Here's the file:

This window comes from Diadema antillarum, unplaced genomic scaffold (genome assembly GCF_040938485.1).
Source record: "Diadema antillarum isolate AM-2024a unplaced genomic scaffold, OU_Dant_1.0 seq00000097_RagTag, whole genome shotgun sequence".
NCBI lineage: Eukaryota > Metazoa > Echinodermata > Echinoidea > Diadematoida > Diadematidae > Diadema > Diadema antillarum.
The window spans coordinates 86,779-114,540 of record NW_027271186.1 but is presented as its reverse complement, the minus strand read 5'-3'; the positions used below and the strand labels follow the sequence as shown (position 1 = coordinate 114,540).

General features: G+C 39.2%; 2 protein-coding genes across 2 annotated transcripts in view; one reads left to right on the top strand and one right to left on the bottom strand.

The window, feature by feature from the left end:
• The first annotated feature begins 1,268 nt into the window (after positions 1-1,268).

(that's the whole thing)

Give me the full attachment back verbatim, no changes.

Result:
This window comes from Diadema antillarum, unplaced genomic scaffold (genome assembly GCF_040938485.1).
Source record: "Diadema antillarum isolate AM-2024a unplaced genomic scaffold, OU_Dant_1.0 seq00000097_RagTag, whole genome shotgun sequence".
NCBI lineage: Eukaryota > Metazoa > Echinodermata > Echinoidea > Diadematoida > Diadematidae > Diadema > Diadema antillarum.
The window spans coordinates 86,779-114,540 of record NW_027271186.1 but is presented as its reverse complement, the minus strand read 5'-3'; the positions used below and the strand labels follow the sequence as shown (position 1 = coordinate 114,540).

General features: G+C 39.2%; 2 protein-coding genes across 2 annotated transcripts in view; one reads left to right on the top strand and one right to left on the bottom strand.

The window, feature by feature from the left end:
• The first annotated feature begins 1,268 nt into the window (after positions 1-1,268).